Also it shall accompany His revelation at His advent (Da 7:9, 10), symbolizing His own bright glory and
His consuming vengeance against His foes (Heb
10:27; 12:29; 2Pe 3:7, 10).
them, as their portion, "vengeance."
know not God—the Gentiles primarily
(Ps 79:6; Ga 4:8; 1Th 4:5); not of course those
involuntarily not knowing God, but those wilfully not
knowing Him, as Pharaoh, who might have known God if he would, but who
boasted "I know not the Lord" (Ex 5:2); and as the heathen persecutors who
might have known God by the preaching of those whom they persecuted.
Secondarily, all who "profess to know God but in works deny Him" (Tit 1:16).
obey not the gospel—primarily the
unbelieving Jews (Ro 10:3, 16); secondarily, all who obey not the
Christ—omitted by some of the oldest
manuscripts, and retained by others.
9. Who—Greek, "persons who,"
destruction from the presence of the
Lord—driven far from His presence [Alford]. The sentence emanating from Him in
person, sitting as Judge [Bengel], and
driving them far from Him (Mt 25:41; Re 6:16;
12:14; compare 1Pe 3:12;
Isa 2:10, 19). "The presence
of the Lord" is the source whence the sentence goes forth; "the glory
of His power" is the instrument whereby the sentence is carried into
execution [Edmunds]. But Alford better interprets the latter clause (see
1:10), driven "from the
manifestation of His power in the glorification of His saints."
Cast out from the presence of the Lord is the idea at the root
of eternal death, the law of evil left to its unrestricted working,
without one counteracting influence of the presence of God, who is the
source of all light and holiness (Isa 66:24; Mr 9:44).
10. "When He shall have come."
glorified in his saints—as the element
and mirror IN which His glory shall
shine brightly (Joh 17:10).
admired in all them that
believe—Greek, "them that believed." Once they
believed, now they see: they had taken His word on trust.
Now His word is made good and they need faith no longer. With
wonder all celestial intelligences (Eph 3:10) shall see and admire the
Redeemer on account of the excellencies which He has wrought in
because, &c.—Supply for the sense,
among whom (namely, those who shall be found to have believed)
you, too, shall be; "because our testimony unto (so the
Greek for 'among') you was believed" (and was not rejected as by
those "who obey not the Gospel," 2Th 1:8). The early preaching of the Gospel was
not abstract discussions, but a testimony to facts and truths
experimentally known (Lu 24:48; Ac 1:8). Faith is defined by Bishop Pearson as "an assent unto truths,
credible upon the testimony of God, delivered unto us by the apostles
and prophets" (originally delivering their testimony orally, but now in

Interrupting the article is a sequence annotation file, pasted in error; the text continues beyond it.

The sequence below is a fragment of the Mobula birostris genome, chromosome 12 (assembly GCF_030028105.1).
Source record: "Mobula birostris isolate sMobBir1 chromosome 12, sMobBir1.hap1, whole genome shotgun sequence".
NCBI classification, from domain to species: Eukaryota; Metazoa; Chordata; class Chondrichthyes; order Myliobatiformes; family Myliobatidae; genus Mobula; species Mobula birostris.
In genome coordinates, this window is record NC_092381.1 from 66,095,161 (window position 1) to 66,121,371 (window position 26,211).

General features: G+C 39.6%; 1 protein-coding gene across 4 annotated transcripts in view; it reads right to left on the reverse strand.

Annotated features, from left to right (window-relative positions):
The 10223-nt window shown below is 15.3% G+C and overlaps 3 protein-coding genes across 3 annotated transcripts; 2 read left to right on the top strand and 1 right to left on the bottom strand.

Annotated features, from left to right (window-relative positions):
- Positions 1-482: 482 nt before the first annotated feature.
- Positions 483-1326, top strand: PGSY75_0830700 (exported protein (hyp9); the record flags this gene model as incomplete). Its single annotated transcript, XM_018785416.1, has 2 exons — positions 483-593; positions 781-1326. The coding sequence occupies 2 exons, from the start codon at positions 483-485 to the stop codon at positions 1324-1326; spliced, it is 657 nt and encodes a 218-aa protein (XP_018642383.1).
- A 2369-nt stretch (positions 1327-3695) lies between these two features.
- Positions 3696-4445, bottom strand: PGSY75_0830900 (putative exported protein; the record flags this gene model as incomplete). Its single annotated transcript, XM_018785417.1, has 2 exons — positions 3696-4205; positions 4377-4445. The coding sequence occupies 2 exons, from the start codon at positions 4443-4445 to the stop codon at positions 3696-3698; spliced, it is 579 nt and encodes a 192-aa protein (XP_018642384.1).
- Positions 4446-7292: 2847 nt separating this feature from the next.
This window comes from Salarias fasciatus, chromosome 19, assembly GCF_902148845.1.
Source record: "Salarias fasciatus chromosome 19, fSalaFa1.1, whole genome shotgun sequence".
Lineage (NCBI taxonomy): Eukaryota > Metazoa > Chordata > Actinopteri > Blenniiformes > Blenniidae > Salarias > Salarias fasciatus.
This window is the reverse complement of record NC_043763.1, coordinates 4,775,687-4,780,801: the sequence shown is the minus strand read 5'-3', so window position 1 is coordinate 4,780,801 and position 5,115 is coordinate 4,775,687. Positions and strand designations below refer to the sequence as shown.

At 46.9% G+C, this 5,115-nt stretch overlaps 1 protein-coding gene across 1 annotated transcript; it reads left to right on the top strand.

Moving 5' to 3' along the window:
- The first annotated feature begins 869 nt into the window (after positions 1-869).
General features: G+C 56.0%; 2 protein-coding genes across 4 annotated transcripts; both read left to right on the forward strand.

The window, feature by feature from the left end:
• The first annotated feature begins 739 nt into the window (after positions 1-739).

their writings). "Glorified in His saints" reminds us that
holiness is glory in the bud; glory is
11. Wherefore—Greek, "With a view
to which," namely, His glorification in you as His saints.
also—We not only anticipate the coming
glorification of our Lord in His saints, but we also pray
concerning (so the Greek) YOU.
our God—whom we serve.
count you worthy—The prominent
position of the "You" in the Greek makes it the emphatic word of
the sentence. May you be found among the saints whom God shall
count worthy of their calling (Eph 4:1)! There is no dignity in us independent
of God's calling of us (2Ti 1:9).
The calling here is not merely the first actual call, but the
whole of God's electing act, originating in His "purpose of grace given
us in Christ before the world began," and having its consummation in
the good pleasure of, &c.—on the
part of God [Bengel].
faith—on your part. Alford refers the former clause, "good pleasure of
his goodness," also to man, arguing that the Greek for
"goodness" is never applied to God, and translates, "All [that is,
every possible] right purpose of goodness." Wahl, "All sweetness of goodness," that is,
impart in full to you all the refreshing delights of goodness. I think
that, as in the previous and parallel clause, "calling" refers to God's purpose; and as the Greek for
"good pleasure" mostly is used of God, we ought to translate,
"fulfil (His) every gracious purpose of goodness (on your
part)," that is, fully perfect in you all goodness according to
His gracious purpose. Thus, "the grace of our God," 2Th 1:12, corresponds to God's "good
pleasure" here, which confirms the English Version, just as "the
grace of the Lord Jesus Christ" is parallel to "work of
faith," as Christ especially is the object of faith. "The work
of faith"; Greek, (no article; supply from the previous clause
all) work of faith"; faith manifested by work,
which is its perfected development (Jas 1:4; compare Note, see on 1Th 1:3). Working reality of faith.
with power—Greek, "in power,"
that is, "powerfully fulfil in you" (Col 1:11).
12. the name of our Lord Jesus—Our Lord
Jesus in His manifested personality as the God-man.
in you, and ye in him—reciprocal
glorification; compare Isa 28:5,
"The Lord of hosts shall be … a crown of glory and …
a diadem of beauty unto … His people," with Isa 62:3, "Thou (Zion) shalt be a crown of
glory in the hand of the Lord, and a royal diadem," &c. (Joh 21:10; Ga 1:24; 1Pe 4:14). The believer's graces redound to
Christ's glory, and His glory, as their Head, reflects glory on them as
the grace of our God and the Lord Jesus
Christ—There is but one Greek article to both,
implying the inseparable unity of God and the Lord Jesus.